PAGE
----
The Importance of Keeping Your Gut Healthy When You Have MS

Last updated: September 2018

The focus of my work is about living our best life within our abilities or feeling thankful for our blessings despite our difficulties. Lately I haven’t been taking my own advice. There’s a pity party going on in my head and I’m sitting at a table of one.

I’ve been hit with an exacerbation from the stresses of the past year. I’ve written about this so often that I’m surprised my laptop doesn’t automatically shut down.

A writer writes what they know

There’s a new kid in town and it’s a bacteria growing in my small intestine. Cramping, loss of appetite, pain and constant bouts of diarrhea have plagued me for months. My gastroenterologist concluded I need a strong antibiotic to wipe it out.

Costing over $1,500 for a two week supply, and being on Medicare with no supplementary plan, it took awhile to gain coverage for the medication. As I waited for the specialty pharmacy to battle it out with Medicare my body was battling it out with me.

I was forced to cancel plans, ate little, lost weight, stopped driving and danced with depression over illness and missing out on life.

This new symptom was further exacerbating my MS. I refused the steroids my neurologist offered (a medication that in the past made me feel worse before feeling better.) I was doing my best to rest, meditate, work and de-stress.

But the problem with my gut was making walking and living life even more difficult and I was miserable.

Research on gut bacteria and MS

Fortunately, the MS medical community has shown interest in the link between gut bacteria and MS. Take a look at some of their work:

  1. According to a June 2016 article in Science Daily called “Link between gut bacteria, MS discovered: MS patients show lower levels of good bacteria” it was found that “Researchers are now saying bad gut bacteria -- or an insufficient amount of good bacteria -- may have a direct link to multiple sclerosis.” It was found that MS patients have a different microbiome (gut microbiome is the term used for the gastrointestinal system) than healthy peers, but further research is needed.
  2. According to an article appearing in Multiple Sclerosis News Today titled “Gut Bacteria: Key to MS,” published on May 18th, 2015 says “Some scientists believe that differences in the type of bacteria found in the gut may underlie neurological disease. In fact, it has been suggested by some that gut bacteria may interact with the immune system, in turn affecting autoimmune conditions like multiple sclerosis (MS).”
  3. According to a recent opinion paper titled “The Gut Microbiome in Multiple Sclerosis” published in the April 2015 issue of “Current Options in Neurology” Daniel Mielcarz, PhD and Lloyd Kasper, MD state “Preliminary clinical trials aimed at modulating the gut microbiota in MS patients are underway and may prove to be a promising and lower-risk treatment option in the future.” Let’s hope so.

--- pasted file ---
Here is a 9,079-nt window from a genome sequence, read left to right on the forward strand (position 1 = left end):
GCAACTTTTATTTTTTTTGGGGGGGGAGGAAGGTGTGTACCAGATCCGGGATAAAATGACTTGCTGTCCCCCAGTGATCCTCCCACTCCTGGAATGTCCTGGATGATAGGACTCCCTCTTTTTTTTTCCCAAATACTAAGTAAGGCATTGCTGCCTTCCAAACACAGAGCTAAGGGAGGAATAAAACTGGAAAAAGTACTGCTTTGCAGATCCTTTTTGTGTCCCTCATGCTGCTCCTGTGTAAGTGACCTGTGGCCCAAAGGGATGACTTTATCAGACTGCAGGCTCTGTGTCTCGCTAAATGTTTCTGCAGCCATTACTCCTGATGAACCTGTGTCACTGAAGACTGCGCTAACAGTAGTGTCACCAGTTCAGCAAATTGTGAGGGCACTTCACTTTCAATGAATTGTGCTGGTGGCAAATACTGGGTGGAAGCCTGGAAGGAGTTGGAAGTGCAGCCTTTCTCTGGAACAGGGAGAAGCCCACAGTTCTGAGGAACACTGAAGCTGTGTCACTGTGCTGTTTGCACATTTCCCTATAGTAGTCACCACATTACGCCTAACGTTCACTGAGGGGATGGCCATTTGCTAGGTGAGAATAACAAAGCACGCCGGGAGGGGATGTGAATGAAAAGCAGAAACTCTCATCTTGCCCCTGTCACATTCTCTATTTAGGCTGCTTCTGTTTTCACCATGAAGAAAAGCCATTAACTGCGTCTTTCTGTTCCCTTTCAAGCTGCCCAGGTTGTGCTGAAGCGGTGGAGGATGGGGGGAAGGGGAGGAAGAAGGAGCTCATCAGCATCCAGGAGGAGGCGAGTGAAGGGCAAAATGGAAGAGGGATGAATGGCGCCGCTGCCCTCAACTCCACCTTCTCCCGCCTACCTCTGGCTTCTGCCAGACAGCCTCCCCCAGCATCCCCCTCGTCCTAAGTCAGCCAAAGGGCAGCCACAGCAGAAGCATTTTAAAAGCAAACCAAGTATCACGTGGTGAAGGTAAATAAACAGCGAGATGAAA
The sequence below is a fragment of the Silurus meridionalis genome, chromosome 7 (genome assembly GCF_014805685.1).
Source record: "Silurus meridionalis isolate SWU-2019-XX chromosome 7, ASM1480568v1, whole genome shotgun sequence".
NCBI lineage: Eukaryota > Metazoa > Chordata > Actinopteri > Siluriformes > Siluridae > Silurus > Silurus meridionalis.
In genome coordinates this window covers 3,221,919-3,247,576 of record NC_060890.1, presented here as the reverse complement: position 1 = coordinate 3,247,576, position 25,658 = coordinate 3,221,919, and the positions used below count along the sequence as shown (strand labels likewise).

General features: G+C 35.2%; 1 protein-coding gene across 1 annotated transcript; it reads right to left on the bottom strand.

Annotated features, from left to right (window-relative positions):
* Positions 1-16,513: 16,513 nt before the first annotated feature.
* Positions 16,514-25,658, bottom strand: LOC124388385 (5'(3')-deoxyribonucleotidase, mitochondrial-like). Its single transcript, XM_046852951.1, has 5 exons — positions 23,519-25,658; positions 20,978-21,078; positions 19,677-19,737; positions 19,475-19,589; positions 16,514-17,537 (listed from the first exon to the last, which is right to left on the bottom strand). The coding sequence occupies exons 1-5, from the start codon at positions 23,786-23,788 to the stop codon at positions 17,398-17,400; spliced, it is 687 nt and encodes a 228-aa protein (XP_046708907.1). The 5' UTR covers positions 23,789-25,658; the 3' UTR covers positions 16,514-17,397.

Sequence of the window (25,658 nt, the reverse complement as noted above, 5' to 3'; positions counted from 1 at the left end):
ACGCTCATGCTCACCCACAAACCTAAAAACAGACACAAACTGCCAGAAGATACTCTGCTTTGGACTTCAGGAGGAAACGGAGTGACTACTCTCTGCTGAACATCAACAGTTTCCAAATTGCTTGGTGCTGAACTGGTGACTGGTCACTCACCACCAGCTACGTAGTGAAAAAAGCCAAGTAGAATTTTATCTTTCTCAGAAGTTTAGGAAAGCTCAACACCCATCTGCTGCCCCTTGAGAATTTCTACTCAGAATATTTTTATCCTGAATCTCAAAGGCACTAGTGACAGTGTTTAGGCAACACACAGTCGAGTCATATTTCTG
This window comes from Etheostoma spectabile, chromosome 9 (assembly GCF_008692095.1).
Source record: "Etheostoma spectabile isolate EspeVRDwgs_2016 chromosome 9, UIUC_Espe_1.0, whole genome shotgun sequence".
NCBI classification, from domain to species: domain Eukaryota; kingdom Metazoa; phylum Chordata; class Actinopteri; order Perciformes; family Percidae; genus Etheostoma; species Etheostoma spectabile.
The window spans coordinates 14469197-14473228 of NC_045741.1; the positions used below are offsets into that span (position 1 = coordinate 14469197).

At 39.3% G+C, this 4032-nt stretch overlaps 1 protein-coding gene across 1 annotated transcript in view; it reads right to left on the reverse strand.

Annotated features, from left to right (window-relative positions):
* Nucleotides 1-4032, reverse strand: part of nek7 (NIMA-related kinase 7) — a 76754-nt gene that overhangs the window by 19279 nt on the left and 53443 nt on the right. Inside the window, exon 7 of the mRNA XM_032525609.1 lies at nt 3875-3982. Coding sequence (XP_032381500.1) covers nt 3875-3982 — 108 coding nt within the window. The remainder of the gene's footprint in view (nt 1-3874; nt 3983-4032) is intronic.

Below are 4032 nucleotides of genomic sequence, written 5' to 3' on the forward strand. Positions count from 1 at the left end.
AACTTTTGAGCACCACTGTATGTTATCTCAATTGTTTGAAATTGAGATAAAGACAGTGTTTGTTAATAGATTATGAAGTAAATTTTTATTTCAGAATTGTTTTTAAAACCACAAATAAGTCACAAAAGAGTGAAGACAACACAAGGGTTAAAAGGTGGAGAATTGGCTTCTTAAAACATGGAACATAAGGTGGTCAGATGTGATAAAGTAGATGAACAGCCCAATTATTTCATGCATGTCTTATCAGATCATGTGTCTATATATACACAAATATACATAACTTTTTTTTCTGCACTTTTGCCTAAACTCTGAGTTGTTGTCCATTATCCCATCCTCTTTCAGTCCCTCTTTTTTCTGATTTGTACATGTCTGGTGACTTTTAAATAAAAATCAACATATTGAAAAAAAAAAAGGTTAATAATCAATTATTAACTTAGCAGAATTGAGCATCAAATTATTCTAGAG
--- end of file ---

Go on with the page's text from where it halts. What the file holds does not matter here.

4. The National Multiple Sclerosis Society is funding The MS Microbiome Consortium which will analyze gut bacteria in MS patients to “determine factors that may drive progression and to develop probiotic strategies for stopping progression.”
  5. The NMSS article titled Gut Bacteria Differ in People with MS and May Respond to Disease-Modifying Therapies, Say Researchers Co-Funded by the National MS Society” further states:
  • Harvard researchers found significant differences between the gut bacteria of people with MS and without MS, and also between treated and untreated people with MS.
  • The differences included increases in bacteria associated with inflammation in people with MS, and suggestions that treatment may help “normalize” some of the MS-related changes seen in gut bacteria.
  • This study adds to growing evidence of the possible influence of gut bacteria on immune activity. Further study is needed to determine whether alterations in the gut microbiome play a role in MS disease activity, or are a consequence of it.
  • This study was funded by the National MS Society, the National Institutes of Health and the Harvard Digestive Disease Center.
  • The team (Drs. Sushrut Jangi, Howard L. Weiner, and colleagues from Harvard’s Brigham & Women’s Hospital in Boston) has published results in Nature Communications (Published online June 28, 2016).

Hoping antibiotics help

For now, I’m taking a two-week course of Xifaxan (rifaximin), an antibiotic that fights bacterial infection in the intestines. In addition, I’m taking a probiotic (Culturelle) to fight symptoms caused by antibiotics and to help curb diarrhea. (In general, probiotics are living microorganisms taken to replenish the “good” bacteria to help our bodies stay healthy. Speak to your healthcare provider about taking probiotics as part of a daily regimen.)

I hope studies about gut microbiome and MS are not just a fad and the medical community discovers a way for MS patients to keep good bacteria in our system and protect us from bad bacteria.

Let’s keep a good thought. I sure will.

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This article represents the opinions, thoughts, and experiences of the author; none of this content has been paid for by any advertiser. The team does not recommend or endorse any products or treatments discussed herein. Learn more about how we maintain editorial integrity here.

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